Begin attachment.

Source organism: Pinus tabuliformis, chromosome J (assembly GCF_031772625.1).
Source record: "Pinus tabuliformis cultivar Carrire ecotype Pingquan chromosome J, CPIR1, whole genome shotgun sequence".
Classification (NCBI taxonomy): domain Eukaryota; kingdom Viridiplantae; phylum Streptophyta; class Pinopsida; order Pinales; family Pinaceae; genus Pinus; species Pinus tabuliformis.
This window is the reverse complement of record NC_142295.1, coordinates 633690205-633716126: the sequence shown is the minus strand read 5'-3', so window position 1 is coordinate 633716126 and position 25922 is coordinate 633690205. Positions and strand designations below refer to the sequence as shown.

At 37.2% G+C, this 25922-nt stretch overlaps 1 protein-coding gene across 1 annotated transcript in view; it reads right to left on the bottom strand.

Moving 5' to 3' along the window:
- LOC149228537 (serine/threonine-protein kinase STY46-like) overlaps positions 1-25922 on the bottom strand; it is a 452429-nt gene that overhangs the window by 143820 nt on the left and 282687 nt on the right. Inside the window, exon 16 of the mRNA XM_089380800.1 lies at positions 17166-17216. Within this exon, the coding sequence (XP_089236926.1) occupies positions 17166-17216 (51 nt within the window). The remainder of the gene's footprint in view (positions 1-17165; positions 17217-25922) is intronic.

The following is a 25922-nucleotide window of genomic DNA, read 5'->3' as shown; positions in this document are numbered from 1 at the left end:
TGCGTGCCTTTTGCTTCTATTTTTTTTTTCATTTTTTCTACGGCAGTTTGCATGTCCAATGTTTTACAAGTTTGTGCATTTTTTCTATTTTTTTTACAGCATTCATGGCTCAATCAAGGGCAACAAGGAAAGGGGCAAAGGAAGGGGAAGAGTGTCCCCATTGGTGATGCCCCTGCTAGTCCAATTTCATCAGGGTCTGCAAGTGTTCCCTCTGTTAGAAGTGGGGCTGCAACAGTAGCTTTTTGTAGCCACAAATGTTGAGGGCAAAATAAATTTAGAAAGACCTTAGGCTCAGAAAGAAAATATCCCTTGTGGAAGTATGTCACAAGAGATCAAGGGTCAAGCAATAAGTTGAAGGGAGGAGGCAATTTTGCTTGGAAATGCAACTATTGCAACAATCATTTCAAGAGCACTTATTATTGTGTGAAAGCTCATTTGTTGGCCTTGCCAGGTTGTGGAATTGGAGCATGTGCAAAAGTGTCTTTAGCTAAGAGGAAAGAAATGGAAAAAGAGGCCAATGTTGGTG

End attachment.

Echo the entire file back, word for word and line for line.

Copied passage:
Source organism: Pinus tabuliformis, chromosome J (assembly GCF_031772625.1).
Source record: "Pinus tabuliformis cultivar Carrire ecotype Pingquan chromosome J, CPIR1, whole genome shotgun sequence".
Classification (NCBI taxonomy): domain Eukaryota; kingdom Viridiplantae; phylum Streptophyta; class Pinopsida; order Pinales; family Pinaceae; genus Pinus; species Pinus tabuliformis.
This window is the reverse complement of record NC_142295.1, coordinates 633690205-633716126: the sequence shown is the minus strand read 5'-3', so window position 1 is coordinate 633716126 and position 25922 is coordinate 633690205. Positions and strand designations below refer to the sequence as shown.

At 37.2% G+C, this 25922-nt stretch overlaps 1 protein-coding gene across 1 annotated transcript in view; it reads right to left on the bottom strand.

Moving 5' to 3' along the window:
- LOC149228537 (serine/threonine-protein kinase STY46-like) overlaps positions 1-25922 on the bottom strand; it is a 452429-nt gene that overhangs the window by 143820 nt on the left and 282687 nt on the right. Inside the window, exon 16 of the mRNA XM_089380800.1 lies at positions 17166-17216. Within this exon, the coding sequence (XP_089236926.1) occupies positions 17166-17216 (51 nt within the window). The remainder of the gene's footprint in view (positions 1-17165; positions 17217-25922) is intronic.

The following is a 25922-nucleotide window of genomic DNA, read 5'->3' as shown; positions in this document are numbered from 1 at the left end:
TGCGTGCCTTTTGCTTCTATTTTTTTTTTCATTTTTTCTACGGCAGTTTGCATGTCCAATGTTTTACAAGTTTGTGCATTTTTTCTATTTTTTTTACAGCATTCATGGCTCAATCAAGGGCAACAAGGAAAGGGGCAAAGGAAGGGGAAGAGTGTCCCCATTGGTGATGCCCCTGCTAGTCCAATTTCATCAGGGTCTGCAAGTGTTCCCTCTGTTAGAAGTGGGGCTGCAACAGTAGCTTTTTGTAGCCACAAATGTTGAGGGCAAAATAAATTTAGAAAGACCTTAGGCTCAGAAAGAAAATATCCCTTGTGGAAGTATGTCACAAGAGATCAAGGGTCAAGCAATAAGTTGAAGGGAGGAGGCAATTTTGCTTGGAAATGCAACTATTGCAACAATCATTTCAAGAGCACTTATTATTGTGTGAAAGCTCATTTGTTGGCCTTGCCAGGTTGTGGAATTGGAGCATGTGCAAAAGTGTCTTTAGCTAAGAGGAAAGAAATGGAAAAAGAGGCCAATGTTGGTG